Proceedings of the Australian Smoking Cessation Conference 2013
Journal of Smoking Cessation
The Scientific Committee was thrilled to receive so many high calibre abstracts for oral and poster presentations. We were faced with the challenge of fitting these submissions into the two day conference program, but we believe the selected abstracts in the Special Issue of The Journal of Smoking Cessation are stimulating, informative, and will provoke much discussion. The following abstracts represent a range of international presenters who will showcase research and innovations in smoking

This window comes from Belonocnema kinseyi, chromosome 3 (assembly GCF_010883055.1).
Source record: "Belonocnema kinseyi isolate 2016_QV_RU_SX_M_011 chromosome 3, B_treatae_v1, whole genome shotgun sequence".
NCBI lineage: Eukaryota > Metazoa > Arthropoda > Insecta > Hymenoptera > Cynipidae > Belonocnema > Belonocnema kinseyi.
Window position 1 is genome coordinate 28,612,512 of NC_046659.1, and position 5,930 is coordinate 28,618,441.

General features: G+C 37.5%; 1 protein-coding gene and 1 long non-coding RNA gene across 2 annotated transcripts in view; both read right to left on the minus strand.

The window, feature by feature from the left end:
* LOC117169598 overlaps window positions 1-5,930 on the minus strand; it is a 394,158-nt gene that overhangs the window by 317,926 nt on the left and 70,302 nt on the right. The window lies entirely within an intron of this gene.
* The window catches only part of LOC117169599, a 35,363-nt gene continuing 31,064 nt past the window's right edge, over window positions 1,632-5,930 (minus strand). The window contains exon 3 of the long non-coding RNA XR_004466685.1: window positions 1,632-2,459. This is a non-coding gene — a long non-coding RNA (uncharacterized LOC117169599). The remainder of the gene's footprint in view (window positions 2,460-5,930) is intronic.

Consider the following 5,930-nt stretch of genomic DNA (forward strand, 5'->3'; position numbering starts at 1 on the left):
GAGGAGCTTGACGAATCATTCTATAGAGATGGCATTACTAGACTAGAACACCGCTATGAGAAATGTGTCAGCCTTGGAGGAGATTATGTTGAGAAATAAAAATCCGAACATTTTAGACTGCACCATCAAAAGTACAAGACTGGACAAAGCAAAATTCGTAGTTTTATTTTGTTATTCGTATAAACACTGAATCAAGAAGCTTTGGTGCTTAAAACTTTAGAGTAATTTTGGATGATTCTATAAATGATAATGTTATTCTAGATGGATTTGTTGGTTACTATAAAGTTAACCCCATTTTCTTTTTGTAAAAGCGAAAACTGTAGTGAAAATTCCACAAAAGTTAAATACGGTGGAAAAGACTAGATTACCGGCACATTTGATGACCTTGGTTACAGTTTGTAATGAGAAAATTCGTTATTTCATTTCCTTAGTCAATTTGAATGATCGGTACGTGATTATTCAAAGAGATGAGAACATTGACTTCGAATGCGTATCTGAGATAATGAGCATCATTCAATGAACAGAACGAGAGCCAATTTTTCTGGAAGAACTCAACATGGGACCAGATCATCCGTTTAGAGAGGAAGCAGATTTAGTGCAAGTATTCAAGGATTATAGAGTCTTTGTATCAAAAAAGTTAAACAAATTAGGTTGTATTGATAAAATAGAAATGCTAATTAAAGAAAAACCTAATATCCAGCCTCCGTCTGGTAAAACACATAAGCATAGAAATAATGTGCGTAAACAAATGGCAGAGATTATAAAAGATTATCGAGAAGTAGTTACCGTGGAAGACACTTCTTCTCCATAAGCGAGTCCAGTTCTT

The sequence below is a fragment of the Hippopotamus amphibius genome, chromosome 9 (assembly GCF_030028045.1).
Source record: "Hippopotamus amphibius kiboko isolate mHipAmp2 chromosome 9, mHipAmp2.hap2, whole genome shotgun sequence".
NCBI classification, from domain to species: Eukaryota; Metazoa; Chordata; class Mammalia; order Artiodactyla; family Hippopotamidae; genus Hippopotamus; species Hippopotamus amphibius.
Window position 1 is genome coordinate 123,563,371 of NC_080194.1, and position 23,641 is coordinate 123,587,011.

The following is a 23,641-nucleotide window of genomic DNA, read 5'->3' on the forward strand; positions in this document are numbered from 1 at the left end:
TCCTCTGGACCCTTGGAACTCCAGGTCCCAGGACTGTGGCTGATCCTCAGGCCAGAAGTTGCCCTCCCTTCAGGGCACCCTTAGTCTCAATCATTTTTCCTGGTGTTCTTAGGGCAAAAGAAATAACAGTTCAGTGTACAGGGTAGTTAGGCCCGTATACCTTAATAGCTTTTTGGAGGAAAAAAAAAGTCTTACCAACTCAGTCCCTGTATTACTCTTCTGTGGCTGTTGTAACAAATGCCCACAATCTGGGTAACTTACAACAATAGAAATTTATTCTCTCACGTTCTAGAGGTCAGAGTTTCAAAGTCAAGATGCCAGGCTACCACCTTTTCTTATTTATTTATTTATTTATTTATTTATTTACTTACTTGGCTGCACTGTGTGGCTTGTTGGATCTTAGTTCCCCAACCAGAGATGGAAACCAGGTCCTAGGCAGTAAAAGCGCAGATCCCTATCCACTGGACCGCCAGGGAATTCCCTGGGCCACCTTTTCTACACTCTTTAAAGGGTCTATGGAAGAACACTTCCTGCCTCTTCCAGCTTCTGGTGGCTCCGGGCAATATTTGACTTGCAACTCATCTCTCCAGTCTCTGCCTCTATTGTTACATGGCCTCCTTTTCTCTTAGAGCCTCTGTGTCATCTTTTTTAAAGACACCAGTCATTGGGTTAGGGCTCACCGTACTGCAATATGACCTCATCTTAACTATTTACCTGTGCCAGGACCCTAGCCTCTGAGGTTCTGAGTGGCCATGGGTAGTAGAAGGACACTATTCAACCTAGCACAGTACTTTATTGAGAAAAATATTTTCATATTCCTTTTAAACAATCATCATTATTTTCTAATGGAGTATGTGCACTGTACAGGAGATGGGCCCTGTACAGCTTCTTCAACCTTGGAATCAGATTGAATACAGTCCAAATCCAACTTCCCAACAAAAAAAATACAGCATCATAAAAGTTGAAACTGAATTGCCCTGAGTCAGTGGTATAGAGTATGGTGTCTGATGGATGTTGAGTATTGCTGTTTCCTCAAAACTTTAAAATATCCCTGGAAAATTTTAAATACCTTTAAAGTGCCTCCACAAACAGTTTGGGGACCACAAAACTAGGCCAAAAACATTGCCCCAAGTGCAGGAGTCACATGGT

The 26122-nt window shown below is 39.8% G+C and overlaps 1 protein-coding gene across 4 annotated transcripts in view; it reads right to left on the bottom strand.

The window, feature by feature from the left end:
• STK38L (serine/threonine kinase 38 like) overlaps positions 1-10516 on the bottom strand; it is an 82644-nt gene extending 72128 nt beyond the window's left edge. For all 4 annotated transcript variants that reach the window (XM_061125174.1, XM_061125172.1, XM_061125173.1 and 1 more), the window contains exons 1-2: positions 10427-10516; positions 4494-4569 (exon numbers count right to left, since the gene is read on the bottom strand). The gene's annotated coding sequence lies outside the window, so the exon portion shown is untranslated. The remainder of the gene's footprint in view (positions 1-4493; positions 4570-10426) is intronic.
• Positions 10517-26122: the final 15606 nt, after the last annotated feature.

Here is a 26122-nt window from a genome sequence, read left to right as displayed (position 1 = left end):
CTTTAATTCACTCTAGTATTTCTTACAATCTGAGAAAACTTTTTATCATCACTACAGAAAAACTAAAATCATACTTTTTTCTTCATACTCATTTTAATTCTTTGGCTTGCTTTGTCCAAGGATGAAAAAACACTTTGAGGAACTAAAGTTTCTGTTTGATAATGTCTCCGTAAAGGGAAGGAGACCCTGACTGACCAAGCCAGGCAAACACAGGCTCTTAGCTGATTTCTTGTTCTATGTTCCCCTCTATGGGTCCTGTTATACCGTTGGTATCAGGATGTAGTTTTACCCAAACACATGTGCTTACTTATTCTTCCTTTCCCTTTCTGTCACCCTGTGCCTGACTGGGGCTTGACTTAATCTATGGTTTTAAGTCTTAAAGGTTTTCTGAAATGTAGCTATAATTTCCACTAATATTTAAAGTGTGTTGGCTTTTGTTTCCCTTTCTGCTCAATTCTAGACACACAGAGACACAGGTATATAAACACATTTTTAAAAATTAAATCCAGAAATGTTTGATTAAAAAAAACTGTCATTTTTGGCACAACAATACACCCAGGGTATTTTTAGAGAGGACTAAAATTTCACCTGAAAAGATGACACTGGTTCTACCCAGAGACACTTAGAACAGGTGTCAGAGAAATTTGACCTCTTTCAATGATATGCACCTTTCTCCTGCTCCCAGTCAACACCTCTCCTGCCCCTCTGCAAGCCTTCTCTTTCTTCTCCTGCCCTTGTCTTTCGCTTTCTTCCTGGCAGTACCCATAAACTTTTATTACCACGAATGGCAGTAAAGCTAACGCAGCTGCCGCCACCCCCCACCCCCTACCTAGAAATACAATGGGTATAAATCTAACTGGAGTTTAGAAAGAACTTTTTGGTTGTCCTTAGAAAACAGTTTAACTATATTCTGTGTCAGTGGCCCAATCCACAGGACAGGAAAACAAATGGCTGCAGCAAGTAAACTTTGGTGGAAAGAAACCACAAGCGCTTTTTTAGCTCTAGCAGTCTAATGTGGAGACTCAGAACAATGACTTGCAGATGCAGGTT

... sation across various populations, settings, service providers and models. Examples of some of the innovative content includes using genetic information to help tailor smoking cessation methods, novel uses of currently available nicotine replacement therapy (NRT) products, initiatives to foster engagement and improve access to smoking cessation supports and a review of psychological wellbeing after cessation. Importantly, many abstracts focus on helping people considered to be among the most vulnerable populations to quit smoking. These include Aboriginal and Torres Strait Islander peoples, Maori people, refugees, people with mental health and other chronic conditions, pregnant women, adolescents, and children. Several abstracts centre on initiatives and programs tailored to the needs of Aboriginal and Torres Strait Islander populations from urban and rural/remote areas. These programs are community-led or based on meaningful engagement with communities to ensure programs are culturally appropriate. Features of these initiatives include enlisting family and support people, central involvement of Aboriginal Health Workers, motivational interviewing and integration with primary care. We received several abstracts describing smoking cessation programs targeting young people and pregnant women. Plenary and parallel sessions will address tobacco dependence in adolescence and strategies for clinicians working with these young people and parents who smoke. An overview of smoking during and after pregnancy will set the scene for an update of evidence-based behavioural support strategies and the benefit/risk profile of various pharmacotherapies for smoking cessation during pregnancy. People living with chronic conditions, including people with asthma, HIV/AIDS, or mental health issues, may face unique challenges when attempting to quit smoking. Leveraging hospitalisations to enhance smoking cessation outcomes are featured in the abstracts of this Special Issue. Case studies depicting novel use of NRT and controlling rapid weight gain in people with HIV/AIDS will pose useful examples for smoking cessation practitioners. Potential utility of smoking cessation programs in various health settings, including psychiatric, addiction treatment, and community mental health, is argued in this Issue. Also noteworthy is a talk that will clarify harm potential of Varenicline, in response to recent publications that have sparked controversy. Innovations in service models and practitioner training were prominent in abstract submissions. Trialling new models of smoking cessation services integrated with primary care and healthy lifestyle programs, including multidisciplinary approaches, and involvement of practice nurses, pharmacists, and general practitioners as smoking cessation practitioners are exciting initiatives in health services. Following the roll-out of new tobacco control policy, several abstracts reported on anti-tobacco systems changes in health settings and strategies for improvement. Finally, in light of new products entering the market, hot topics, including the ethics of engagement with and accountability of the tobacco industry, will stimulate debate and discussion. All in all, based on abstracts submitted, we have a lively and stimulating conference event. We appreciated the work that went into these abstract submissions and hope that this event will continue to stimulate research, innovative interventions and continuing professional development for this, the most important health issue of our time.